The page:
China’s Huawei Digital Power will build a 1,300 megawatt-hours (MWh) battery energy storage system (Bess) at the Red Sea Project in Saudi Arabia.

Chinese firm Sepco 3, which is the engineering, procurement and construction (EPC) contractor for the Red Sea multi-utilities package, awarded the contract to Huawei Digital Power.

It is understood that the contract entails the development of 400MW of solar photovoltaic (PV) capacity.

The Red Sea Development Company (TRSDC) awarded the contract to develop all its utilities infrastructure to Saudi-based utilities developer Acwa Power on 16 November 2020.

At the time, it was reported that the utilities infrastructure would include 210MW of renewable energy utilising wind and solar turbines in the first phase, three seawater reverse osmosis plants, a solid waste management centre, an innovative sewage treatment plant and district cooling.

The project is a 100% private utilities project, with the client not investing any of its own capital in developing the infrastructure.

Instead, TRSDC committed to purchasing its utilities from Acwa Power and its consortium partners for 25 years.

It is a single contract, under which Acwa Power will form partnerships with other investors and will appoint EPC contractors for elements of the planned multiple utilities.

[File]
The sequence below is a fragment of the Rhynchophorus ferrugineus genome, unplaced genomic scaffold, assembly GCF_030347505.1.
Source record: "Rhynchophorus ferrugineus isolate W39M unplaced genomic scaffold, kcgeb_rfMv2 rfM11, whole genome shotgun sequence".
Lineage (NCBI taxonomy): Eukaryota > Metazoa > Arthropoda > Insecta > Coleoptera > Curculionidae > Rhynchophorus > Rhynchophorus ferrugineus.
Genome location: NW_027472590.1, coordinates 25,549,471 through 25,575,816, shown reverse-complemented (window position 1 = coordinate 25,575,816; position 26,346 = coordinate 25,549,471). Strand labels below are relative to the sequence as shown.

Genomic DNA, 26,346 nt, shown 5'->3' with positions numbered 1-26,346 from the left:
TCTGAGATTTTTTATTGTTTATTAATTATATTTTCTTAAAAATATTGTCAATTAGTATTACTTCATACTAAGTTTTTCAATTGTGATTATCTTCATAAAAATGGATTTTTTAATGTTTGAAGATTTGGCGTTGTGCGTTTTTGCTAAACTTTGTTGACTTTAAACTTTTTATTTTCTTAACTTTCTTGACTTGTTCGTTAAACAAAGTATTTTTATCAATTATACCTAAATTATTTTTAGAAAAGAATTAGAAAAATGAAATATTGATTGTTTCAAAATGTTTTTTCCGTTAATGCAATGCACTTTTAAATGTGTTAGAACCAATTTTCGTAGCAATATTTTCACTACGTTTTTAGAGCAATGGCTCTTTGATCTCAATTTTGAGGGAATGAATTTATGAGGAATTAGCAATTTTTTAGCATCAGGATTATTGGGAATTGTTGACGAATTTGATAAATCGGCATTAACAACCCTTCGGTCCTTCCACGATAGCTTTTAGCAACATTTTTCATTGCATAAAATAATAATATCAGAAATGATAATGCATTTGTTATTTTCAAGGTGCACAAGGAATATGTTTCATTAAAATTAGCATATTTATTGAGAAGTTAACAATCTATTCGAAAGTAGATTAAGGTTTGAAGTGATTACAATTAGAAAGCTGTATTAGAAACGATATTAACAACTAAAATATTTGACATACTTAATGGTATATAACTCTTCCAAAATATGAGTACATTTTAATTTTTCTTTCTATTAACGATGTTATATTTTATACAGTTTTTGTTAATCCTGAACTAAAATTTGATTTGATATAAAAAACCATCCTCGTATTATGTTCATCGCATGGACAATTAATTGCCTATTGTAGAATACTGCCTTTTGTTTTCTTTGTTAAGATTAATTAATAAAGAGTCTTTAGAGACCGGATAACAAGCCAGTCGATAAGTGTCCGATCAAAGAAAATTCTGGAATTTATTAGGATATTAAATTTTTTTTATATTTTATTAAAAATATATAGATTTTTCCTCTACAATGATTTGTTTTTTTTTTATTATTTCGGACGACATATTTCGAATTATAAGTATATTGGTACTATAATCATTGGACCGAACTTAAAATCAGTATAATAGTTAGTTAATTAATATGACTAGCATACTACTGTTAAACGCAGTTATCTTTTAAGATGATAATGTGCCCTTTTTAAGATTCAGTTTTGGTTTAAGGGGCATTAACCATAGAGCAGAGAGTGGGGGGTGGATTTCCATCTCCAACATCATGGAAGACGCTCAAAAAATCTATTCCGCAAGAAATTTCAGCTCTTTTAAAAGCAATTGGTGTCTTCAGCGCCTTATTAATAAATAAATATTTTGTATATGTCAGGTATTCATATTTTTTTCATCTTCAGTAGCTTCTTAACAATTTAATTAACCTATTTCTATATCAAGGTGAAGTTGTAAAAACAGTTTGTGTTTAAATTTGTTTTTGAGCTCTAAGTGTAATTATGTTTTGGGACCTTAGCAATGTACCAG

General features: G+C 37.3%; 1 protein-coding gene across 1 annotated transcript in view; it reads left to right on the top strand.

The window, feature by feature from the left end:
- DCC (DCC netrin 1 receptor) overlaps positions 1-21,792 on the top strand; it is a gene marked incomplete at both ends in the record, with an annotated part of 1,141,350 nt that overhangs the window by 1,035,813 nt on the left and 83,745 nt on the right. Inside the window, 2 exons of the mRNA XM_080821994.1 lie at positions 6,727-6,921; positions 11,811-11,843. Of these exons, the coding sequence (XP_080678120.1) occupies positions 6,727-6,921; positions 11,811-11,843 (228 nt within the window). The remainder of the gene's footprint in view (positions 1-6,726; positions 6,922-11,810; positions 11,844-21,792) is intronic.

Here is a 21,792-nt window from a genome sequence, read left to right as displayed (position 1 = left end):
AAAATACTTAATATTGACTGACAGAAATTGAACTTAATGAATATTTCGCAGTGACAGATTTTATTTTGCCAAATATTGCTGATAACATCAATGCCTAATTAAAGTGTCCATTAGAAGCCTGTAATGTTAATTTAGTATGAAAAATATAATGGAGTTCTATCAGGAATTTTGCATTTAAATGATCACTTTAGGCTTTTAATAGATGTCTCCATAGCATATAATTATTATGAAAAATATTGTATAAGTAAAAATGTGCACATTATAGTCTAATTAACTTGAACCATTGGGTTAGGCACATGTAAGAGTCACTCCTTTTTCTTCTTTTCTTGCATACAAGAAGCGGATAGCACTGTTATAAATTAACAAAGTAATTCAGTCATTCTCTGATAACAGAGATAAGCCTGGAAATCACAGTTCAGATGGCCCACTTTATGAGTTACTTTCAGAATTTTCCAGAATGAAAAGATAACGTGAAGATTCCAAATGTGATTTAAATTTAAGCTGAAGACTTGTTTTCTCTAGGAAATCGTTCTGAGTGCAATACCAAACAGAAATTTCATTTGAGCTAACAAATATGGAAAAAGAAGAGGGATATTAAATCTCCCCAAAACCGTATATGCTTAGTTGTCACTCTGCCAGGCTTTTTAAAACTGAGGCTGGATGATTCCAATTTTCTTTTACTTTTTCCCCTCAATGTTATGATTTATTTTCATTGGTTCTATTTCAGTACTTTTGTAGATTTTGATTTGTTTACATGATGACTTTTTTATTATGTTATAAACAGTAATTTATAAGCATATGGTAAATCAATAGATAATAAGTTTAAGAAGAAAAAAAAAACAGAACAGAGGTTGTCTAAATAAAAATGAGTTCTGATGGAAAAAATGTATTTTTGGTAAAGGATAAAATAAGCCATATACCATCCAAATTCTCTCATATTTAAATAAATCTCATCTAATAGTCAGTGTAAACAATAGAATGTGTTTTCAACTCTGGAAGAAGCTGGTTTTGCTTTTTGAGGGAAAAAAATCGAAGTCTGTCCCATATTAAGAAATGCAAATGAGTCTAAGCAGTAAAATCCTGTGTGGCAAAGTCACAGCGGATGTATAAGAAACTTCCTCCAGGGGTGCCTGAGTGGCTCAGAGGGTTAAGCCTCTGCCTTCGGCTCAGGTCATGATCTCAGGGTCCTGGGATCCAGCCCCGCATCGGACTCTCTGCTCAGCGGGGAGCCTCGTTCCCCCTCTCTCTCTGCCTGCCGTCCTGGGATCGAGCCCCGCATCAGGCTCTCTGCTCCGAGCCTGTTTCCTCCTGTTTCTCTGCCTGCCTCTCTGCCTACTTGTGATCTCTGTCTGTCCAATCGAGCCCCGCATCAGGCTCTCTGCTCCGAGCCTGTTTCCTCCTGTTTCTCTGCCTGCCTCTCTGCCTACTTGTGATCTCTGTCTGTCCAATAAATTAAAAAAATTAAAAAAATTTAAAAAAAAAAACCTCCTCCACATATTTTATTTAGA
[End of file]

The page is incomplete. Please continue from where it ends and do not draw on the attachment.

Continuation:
Battery energy storage

The contract, which utilises a design, build, operate and transfer model, entails building the world’s largest battery energy storage facility of 1,000MWh.

This solution will enable the development to be powered 100% by renewable energy and remain completely off-grid.

The planned facility at the Red Sea Project eclipses current world-record holders, including Tesla ’s 730MWh Bess facility, which is under construction in a substation in California in the US.

The utilities infrastructure will support the development’s first phase, which is due to be completed in 2022. It includes 16 hotels and an international airport.


Energy Transition in the Middle East    

A major new report from MEED looks at how the global shift away from fossil fuels is reshaping energy policy in the Middle East and North Africa, and its impact on business and project investment. 

Learn more about the report here


This article is published by MEED, the world’s leading source of business intelligence about the Middle East. MEED provides exclusive news, data and analysis on the Middle East every day. For access to MEED’s Middle East business intelligence, subscribe here